The following is a transcript of the podcast episode:
Rachael Robertson: Hey, listeners. Welcome back to MedPod Today, the podcast series where MedPage Today reporters share deeper insight into the week’s biggest healthcare stories. I’m your host, Rachael Robertson.
First up this week we’re talking with Sophie Putka about her reporting on reproductive healthcare in New Mexico. Then, I’ll share about a new research letter about film portrayals of physicians. Finally, Kristina Fiore shares the latest updates on vaccine recommendations.
It’s been a little over a year since the Supreme Court overturned Dobbs v. Jackson Women’s Health Organization. Texas passed strict bans right away, leaving patients there with no access to abortion care. New Mexico is the only state bordering Texas that hasn’t also banned abortion. The states share a long border, and patients sometimes drive over 1,000 miles from Texas to New Mexico to get care. Planned Parenthood of New Mexico has actually had to cut back on its other services to keep up — but not only because of Dobbs.
Sophie Putka brings us a report from New Mexico. Sophie, can you start by telling us a little about New Mexico’s history with reproductive care?
Sophie Putka: Sure. So I talked with Adrienne Mansanares, the head of Planned Parenthood of the Rocky Mountains, who said that New Mexico has a long history of protecting reproductive healthcare. But more recently, during the pandemic, they made abortion care an essential service and Texas did not. So when the Supreme Court decision happened, they doubled down and set aside government funds to build a new clinic across the border from El Paso to prepare for what they knew was coming from Texas.
Robertson: What happened in New Mexico once Texas started to ban abortions?
Putka: So Texas’ abortion bans started even before the Supreme Court decision — all the way back in September of 2021 with a bill known as SB8 that banned abortion after 6 weeks. Right after SB8, New Mexico started seeing patients from Texas flooding in. It got even worse after the Dobbs decision in June of 2022 when Texas’ trigger ban took effect.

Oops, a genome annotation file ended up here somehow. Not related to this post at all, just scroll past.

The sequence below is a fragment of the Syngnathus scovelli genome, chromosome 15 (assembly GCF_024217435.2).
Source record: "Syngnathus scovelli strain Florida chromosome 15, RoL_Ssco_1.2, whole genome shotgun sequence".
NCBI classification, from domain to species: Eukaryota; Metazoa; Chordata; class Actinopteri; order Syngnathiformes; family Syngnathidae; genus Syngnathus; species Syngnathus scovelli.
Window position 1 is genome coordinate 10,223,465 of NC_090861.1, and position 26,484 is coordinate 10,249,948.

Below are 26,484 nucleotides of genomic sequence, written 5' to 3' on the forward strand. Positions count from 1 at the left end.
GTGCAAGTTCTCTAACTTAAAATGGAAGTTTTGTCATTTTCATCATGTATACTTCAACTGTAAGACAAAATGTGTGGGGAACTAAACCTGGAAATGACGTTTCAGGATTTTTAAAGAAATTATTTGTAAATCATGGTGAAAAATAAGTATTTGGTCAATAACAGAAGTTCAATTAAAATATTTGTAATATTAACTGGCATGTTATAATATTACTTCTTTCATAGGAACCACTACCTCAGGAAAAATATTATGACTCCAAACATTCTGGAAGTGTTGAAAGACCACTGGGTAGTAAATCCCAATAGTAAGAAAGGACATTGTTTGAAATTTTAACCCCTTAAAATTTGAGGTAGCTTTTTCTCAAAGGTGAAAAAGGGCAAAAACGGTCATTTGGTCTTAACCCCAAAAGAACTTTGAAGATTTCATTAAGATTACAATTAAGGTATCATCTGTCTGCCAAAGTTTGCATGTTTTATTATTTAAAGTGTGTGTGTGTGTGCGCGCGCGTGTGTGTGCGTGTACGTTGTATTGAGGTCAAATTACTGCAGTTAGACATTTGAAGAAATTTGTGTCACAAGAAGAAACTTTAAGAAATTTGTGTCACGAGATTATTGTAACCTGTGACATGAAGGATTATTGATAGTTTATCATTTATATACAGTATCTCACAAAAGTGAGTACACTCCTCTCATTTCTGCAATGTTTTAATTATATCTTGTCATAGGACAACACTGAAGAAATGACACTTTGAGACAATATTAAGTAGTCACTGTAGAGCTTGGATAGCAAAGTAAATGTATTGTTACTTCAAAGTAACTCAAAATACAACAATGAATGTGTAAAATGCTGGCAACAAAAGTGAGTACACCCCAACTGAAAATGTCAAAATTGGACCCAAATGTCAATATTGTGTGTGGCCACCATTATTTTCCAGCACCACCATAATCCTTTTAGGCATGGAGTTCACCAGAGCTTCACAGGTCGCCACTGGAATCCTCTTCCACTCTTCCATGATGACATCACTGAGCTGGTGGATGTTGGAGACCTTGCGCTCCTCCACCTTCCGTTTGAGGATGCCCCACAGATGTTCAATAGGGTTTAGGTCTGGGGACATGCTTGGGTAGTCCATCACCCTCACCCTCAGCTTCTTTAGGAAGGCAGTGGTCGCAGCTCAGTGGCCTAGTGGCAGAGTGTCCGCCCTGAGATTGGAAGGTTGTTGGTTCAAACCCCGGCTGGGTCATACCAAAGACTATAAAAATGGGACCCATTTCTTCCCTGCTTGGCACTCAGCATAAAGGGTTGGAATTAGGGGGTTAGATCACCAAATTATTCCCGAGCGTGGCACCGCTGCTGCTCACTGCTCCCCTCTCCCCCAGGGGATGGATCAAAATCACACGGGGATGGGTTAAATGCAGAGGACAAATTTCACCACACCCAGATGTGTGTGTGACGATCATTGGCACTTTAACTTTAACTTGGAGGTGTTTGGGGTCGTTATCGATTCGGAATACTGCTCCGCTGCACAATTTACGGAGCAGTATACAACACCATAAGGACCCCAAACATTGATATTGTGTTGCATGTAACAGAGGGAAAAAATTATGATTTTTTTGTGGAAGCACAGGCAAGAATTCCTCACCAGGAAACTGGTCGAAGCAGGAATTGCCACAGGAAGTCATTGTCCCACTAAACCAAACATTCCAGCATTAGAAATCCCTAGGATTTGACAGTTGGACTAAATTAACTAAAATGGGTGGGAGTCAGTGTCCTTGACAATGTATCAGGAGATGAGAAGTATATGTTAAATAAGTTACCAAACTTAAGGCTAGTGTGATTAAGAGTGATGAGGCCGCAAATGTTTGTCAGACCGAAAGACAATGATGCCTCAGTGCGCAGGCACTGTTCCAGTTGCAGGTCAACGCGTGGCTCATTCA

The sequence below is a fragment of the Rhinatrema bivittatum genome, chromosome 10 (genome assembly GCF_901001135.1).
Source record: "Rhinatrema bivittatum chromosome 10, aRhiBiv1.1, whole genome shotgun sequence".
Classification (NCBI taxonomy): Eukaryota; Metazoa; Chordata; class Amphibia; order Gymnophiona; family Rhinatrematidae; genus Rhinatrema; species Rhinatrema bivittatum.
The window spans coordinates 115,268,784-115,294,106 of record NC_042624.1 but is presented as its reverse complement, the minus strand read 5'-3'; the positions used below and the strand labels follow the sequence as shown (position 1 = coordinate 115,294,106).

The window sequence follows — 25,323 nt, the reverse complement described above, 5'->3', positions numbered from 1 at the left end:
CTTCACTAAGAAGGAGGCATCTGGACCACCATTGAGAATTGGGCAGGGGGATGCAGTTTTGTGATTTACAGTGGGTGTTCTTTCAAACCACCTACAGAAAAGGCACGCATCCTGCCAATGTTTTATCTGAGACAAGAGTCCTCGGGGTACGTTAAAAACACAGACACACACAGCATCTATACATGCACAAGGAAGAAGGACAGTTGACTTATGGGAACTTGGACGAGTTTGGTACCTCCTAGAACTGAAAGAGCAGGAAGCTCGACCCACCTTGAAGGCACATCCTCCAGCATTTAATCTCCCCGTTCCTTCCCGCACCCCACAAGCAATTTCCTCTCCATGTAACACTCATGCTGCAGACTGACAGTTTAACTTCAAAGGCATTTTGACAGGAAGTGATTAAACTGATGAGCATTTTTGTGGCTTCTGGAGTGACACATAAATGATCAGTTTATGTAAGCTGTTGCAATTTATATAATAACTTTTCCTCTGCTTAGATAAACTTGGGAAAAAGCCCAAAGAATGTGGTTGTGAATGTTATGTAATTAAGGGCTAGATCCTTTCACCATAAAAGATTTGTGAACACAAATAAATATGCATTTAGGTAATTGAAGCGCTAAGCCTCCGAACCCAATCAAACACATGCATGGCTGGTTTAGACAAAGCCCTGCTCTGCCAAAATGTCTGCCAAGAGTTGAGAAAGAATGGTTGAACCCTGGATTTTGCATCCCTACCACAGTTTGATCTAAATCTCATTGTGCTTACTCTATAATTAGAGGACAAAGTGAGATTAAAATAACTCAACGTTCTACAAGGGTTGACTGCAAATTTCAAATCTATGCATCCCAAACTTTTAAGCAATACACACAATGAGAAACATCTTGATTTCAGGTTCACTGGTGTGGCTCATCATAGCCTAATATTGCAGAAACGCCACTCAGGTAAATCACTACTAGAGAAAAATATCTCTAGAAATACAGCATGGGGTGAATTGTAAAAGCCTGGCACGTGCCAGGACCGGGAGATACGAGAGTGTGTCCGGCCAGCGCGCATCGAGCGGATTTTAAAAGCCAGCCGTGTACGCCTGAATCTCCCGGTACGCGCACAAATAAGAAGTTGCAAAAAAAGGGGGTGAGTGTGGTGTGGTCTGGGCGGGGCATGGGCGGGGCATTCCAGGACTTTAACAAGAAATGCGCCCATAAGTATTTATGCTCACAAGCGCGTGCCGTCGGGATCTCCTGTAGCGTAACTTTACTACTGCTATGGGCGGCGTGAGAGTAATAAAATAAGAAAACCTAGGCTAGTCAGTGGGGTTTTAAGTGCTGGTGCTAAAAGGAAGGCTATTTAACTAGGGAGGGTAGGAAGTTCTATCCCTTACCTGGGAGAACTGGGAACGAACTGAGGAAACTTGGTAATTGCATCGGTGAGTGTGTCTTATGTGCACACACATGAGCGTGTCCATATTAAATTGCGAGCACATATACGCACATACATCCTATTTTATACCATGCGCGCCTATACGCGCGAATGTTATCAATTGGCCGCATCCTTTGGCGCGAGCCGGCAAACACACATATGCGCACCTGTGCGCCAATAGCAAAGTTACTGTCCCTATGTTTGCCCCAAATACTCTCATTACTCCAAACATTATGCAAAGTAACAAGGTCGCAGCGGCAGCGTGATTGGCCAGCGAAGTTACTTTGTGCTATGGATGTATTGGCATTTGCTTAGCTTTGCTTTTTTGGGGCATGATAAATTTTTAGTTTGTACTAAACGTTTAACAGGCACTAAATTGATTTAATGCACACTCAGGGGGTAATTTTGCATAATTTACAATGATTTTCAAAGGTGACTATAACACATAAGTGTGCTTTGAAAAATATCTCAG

So in the 10 months after, New Mexico saw more abortion patients from Texas alone than all the state’s abortion patients combined in the 10 months before SB8. And this is all on top of a huge strain on healthcare workers and staff shortages from the pandemic.
Robertson: How has Planned Parenthood been handling reproductive care services in the region recently?
Putka: Well, so those three things — SB8, Dobbs, and the pandemic — have made it so Planned Parenthood in New Mexico has actually had to limit its reproductive services over the last few months. Things like routine wellness visits, STI [sexually transmitted infections] tests, visits for pain or infection, birth control, and post-exposure prophylaxis for HIV.
Somewhere between three to four of the five Planned Parenthood locations in the state have had to cut back on reproductive health services in the recent weeks and months. For now, they’re prioritizing abortion care. But even so, when I last talked to Planned Parenthood, only one location was able to offer procedural, or surgical, abortion. They just don’t have enough clinicians to meet the need. And last time I checked, only a few of the five were offering medication abortion. But people can also get telehealth appointments for some things.